Jonathan Power, a well-known foreign-affairs columnist for the past 30 years, whose work now appears in 40 papers, has latterly become a prominent Defender of the Faith (that faith being Islam), and has just produced one more of those bizarre defenses of Islam that we long-suffering Infidels keep receiving, world without end.
In his latest piece, Power asks rhetorically “Is Islam Violent?” and attempts to convince readers that the only conceivable answer, in a world reeling from Muslim violence everywhere you turn, is the counterintuitive “No.”
In his very first paragraph, Power offers what is clearly meant to demonstrate that he recognizes that some examples of Muslim violence can be found, and he lists a few for us. It’s not a list, however, intended to suggest that “this is only a small sample” of Muslim violence, but rather, a disingenuous attempt to disarm potential critics. It’s what he leaves out that’s important.
Here’s that first paragraph:
Is Islam violent? ISIS in Syria and Iraq. In Pakistan, there is the Lashkar-e-Taiba, and the attempted murderer of the schoolgirl, Malala Yousafzai. Immigrant Moroccan men roughly pushing women and fondling them in the crowd in Cologne. Murderous bombs in Paris.
Let’s take those sentences and incomplete sentences, one by one.
“ISIS In Syria And Iraq”
This paragraph’s greatly abridged list of current examples of Muslim violence gives the false impression that only here and there – very much here and there – have Muslims engaged in violence. Given the Latest News, Power can hardly avoid mentioning ISIS. But why does he mention “ISIS In Syria and Iraq” and nowhere else? Why not do it full justice, and list as well its branch offices in Libya (centered on the city of Sirte), Nigeria (Boko Haram), the Philippines (where the Abu Sayyaf group has just pledged allegiance to the Islamic State), and many other groups in a dozen countries where Islamic State admirers have raised the Black Flag of Islam and sworn fealty to the Caliphate? And why does Power pass over in silence all the many horrific acts by ISIS, such as the mass beheadings (Shiites, Alawites, Christian Ethiopians). No details are given; Power simply presses fast forward in his attempt to rush through, paying no never mind to the scope, the size, the nature of the hyper-violent Islamic State and its archipelago of affiliates.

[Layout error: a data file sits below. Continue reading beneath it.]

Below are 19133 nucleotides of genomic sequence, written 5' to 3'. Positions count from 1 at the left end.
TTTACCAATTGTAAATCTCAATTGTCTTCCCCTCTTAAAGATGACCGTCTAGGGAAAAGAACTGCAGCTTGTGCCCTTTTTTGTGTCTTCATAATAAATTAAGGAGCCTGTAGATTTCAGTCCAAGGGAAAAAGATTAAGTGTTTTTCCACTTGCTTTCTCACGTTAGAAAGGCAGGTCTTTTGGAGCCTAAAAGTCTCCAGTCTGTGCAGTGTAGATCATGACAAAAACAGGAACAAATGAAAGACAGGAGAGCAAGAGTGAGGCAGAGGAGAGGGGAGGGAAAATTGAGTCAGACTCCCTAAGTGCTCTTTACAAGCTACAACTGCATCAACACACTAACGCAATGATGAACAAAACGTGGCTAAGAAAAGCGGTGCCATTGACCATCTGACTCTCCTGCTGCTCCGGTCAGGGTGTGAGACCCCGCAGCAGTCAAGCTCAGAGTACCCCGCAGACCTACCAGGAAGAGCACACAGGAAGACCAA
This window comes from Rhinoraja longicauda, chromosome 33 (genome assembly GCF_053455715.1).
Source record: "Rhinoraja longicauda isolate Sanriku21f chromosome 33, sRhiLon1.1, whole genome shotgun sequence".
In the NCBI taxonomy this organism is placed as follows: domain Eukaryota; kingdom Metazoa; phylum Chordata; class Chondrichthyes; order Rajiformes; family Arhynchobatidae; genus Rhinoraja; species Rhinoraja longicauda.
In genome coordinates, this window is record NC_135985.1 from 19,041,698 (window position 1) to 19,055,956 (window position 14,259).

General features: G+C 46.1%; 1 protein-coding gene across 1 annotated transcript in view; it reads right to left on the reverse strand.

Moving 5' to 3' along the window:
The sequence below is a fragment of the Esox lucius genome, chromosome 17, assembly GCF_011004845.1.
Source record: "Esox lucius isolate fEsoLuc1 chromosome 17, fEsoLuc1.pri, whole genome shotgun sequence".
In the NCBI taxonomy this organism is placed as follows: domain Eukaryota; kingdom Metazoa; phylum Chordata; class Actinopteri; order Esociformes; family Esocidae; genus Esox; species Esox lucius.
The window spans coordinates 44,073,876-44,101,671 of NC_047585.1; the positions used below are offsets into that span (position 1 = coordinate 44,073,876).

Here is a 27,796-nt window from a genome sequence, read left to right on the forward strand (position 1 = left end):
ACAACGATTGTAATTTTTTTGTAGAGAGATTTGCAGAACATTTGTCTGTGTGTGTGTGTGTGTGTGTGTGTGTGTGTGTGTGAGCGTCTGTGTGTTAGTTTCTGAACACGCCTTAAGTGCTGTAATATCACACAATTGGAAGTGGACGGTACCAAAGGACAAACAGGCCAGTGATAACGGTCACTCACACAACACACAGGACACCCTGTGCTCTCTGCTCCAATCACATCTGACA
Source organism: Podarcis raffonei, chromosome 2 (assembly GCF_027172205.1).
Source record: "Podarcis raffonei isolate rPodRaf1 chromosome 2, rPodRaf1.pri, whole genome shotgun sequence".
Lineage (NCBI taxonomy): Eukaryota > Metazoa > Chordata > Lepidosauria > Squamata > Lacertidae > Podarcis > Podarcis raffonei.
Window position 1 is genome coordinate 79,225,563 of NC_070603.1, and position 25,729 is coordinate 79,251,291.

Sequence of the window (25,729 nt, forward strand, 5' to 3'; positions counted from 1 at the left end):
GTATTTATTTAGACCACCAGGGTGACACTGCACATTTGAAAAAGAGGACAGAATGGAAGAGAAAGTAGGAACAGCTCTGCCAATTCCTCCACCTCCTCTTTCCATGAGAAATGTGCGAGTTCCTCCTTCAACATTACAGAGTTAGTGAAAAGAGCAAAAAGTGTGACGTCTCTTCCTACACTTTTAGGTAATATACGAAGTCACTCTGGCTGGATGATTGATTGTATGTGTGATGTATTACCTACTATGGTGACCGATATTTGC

And Power fails to mention any of the Muslim terror groups other than the Islamic State, especially the most formidable of all, Al Qaeda. Its centers of operation are no longer located in distant Afghanistan and Pakistan, but with AQAP (Al Qaeda in the Arabian Peninsula, headquartered in Yemen) and AQIM (Al Qaeda in the Maghreb, which covers all of North Africa). These are active affiliates, training and sending out suicide bombers. Al Qaeda’s tentacles are indeed everywhere: Jabhat Nusra, or the Nusra Front, is the fighting unit of Al Qaeda in Syria, while other Al-Qaeda branches were responsible for the bombings in Mali last November, and for killing 30 people this January in Burkina Faso.
And it’s not only Al Qaeda and all of those who have willingly become part of its network, including the aforementioned Al-Shebaab in sub-Saharan Africa and a half-dozen groups in North Africa, Ansar Beit Al-Maqdis in Egypt, the Armed Islamic Group in Algeria, the Moroccan Islamic Combatant Group and its offshoot, the Salafia Jehadia, in Morocco, that he has failed to mention. He also fails to mention still other Muslim groups known mainly for their violence – the Ikhwan or Muslim Brotherhood (which even the United Arab Emirates now recognizes as a terrorist group), Hezbollah, and Hamas — are nowhere to be seen. Jonathan Power, in an article purporting to persuade us that Islam is not violent, simply leave out all mention of every one of the many dozens of Muslim terrorist groups other than the Islamic State. Does he expect us, his readers, to collaborate in this blatant exercise in willful forgetfulness?